This kind of tension-soaked thriller is director Paul Greengrass’ specialty, and he plays these notes like a virtuoso. At no point was it surprising that he loaded the lead-up to the Maersk Alabama hijacking, and its nail-biting aftermath, with expertly paced and edited(Christopher Rouse should expect an Oscar nomination later this week, as should Mr. Greengrass)scenes. What was a bit of a revelation is the feeling that I had just witnessed the best ever performance from 2-time Academy Award-winner, Tom Hanks. Actually, let’s put it this way—it was a very good performance for the vast majority of its running time(134 minutes, with credits). But the final 10 minutes, or so, from Mr. Hanks were absolutely extraordinary. Confession: as a former actor who worked and trained professionally for a number of years, it always galls me somewhat during awards season, when I hear every Joe Schmo and Suzy Homemaker(or Jane Schmo and Johnny Homemaker if you prefer, before I get accused of sexism)talk about what GREAT acting they saw in some prestige movie(usually referring to something that Meryl Streep did, as if she’s never capable of turning in a sub-par performance). Honestly, my usual thought is “how the fuck would they know?”. To the average audience member, Tom Hanks humping one note(credit to Pauline Kael)for two and a half hours in 1994’s “Forrest Gump”, or Dustin Hoffman doing the same in 1988’s “Rain Man” is GREAT acting. Hey, just because it’s iconic, doesn’t mean it’s stellar. However, what Tom Hanks transforms himself into, after suffering through the ordeal enacted upon him in “Captain Phillips”, is incredible work. Watch those final scenes armchair experts—that is truly magnificent performing. I was frankly amazed.
You remember the true life story of “Captain Phillips” from 2009, right? An American-based cargo ship is attacked by Somalian pirates on its way through some dangerous international waters while en route to Kenya. Captain Richard Phillips(Mr. Hanks)did manage to thwart the pirates on one occasion, but they eventually succeed in boarding and overtaking the freighter the very next day, despite the evasive tactics employed by the skipper and his crew. Most of the ship’s seamen stealthily descend into the boat’s engine room and hide undetected when the seajack begins. However, Captain Phillips and a few of his men remain on the bridge, and are physically and verbally assaulted as the heavily armed pirates demand a great deal of money. The leader of the Somalian raiders is Abduwali Muse(an exceptional Barkhad Abdi, who most likely will receive Oscar’s call come Thursday morning, as well), and after refusing a Captain’s offer of 30,000 dollars from the ship’s safe, Muse sets in motion an extensive search of the ship for the remainder of the crew. When the pirates near the engine room, a crew member cuts the lights and the invaders are attacked. The result is the wounding of two of the four, and managing to take Abduwali Muse hostage. While negotiating to have the two uninjured pirates release Captain Phillips for the now wounded Muse and a promised escape with one of the ship’s lifeboats—it appears a deal has been struck. Instead, the Somalians abduct Captain Phillips, as he tutors them on the life vessel’s operation— with the plan to trade him back for millions of dollars. But the U.S. Navy, of course, has some different ideas.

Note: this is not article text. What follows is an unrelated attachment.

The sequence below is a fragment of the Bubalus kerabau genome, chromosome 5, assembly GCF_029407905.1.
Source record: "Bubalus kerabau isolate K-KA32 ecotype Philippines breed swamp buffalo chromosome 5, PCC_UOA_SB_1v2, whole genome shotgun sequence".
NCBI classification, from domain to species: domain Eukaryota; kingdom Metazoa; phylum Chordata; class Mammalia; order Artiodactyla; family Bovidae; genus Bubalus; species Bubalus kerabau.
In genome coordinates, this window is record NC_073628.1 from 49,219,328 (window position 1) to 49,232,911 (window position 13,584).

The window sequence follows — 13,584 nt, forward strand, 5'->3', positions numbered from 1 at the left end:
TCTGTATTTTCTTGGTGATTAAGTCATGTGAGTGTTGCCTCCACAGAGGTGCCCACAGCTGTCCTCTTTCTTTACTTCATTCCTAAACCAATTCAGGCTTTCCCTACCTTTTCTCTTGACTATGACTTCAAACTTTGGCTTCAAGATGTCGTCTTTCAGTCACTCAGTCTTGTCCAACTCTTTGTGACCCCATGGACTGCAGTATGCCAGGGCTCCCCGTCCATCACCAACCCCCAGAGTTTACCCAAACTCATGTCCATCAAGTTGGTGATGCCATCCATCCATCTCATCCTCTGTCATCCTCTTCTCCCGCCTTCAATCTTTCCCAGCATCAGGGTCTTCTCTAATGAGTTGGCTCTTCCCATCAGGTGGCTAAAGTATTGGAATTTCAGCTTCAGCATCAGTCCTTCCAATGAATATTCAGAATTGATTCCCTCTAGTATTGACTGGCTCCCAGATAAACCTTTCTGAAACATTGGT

It’s admirable and essential that the screenplay of Billy Ray(headed for his first Oscar nom, a decade after penning the solid script for 2003’s “Shattered Glass”)avoids turning the Somali pirates into animalistic drones. They are given a brief back story(it could’ve been even more probing, to be fair), and are treated like conflicted individuals instead of simply gun-toting monsters. Of course, the character of Abduwali Muse, comes off the most nuanced of the bunch, thanks to the astonishing work of first-time actor, Barkhad Abdi. The opening establishing scene, introducing actress Catherine Keener in a cameo as Captain Phillips wife, is a bit heavy-handed and possibly superfluous. But once we hit the high seas, “Captain Phillips” is consistently riveting. Greengrass is in his wheelhouse here, employing many of the tactics he’s utilized in the Jason Bourne films and, especially, his lauded 2006 feature, “United 93”. There have been rumblings of inaccuracy from crew members of the actual conflict, and most of the words reflect poorly on the real Richard Phillips. Artistic embellishment has become a perpetual theme on this blog of late, but I don’t wish to belabor it here. From what I can glean on the internet, most of the key situations in “Captain Phillips” are close to how they happened—therefore making it difficult to fall into the trap of “he said, he said”. Also, it’s tough to not empathize with the plight of the destitute pirates in this situation, and experience their paranoia as the armed forces bear down on them. Again, one desires for some more focus to be given to their desperate circumstances, but I stand by the praise that the screenplay doesn’t dismiss them out of hand. And man, that denouement with Hanks is truly something special. I was a bit caught off guard by how impressed I was by “Captain Phillips”. It’s an extremely taut and compelling adventure. Grade: B+
next review up: “August: Osage County”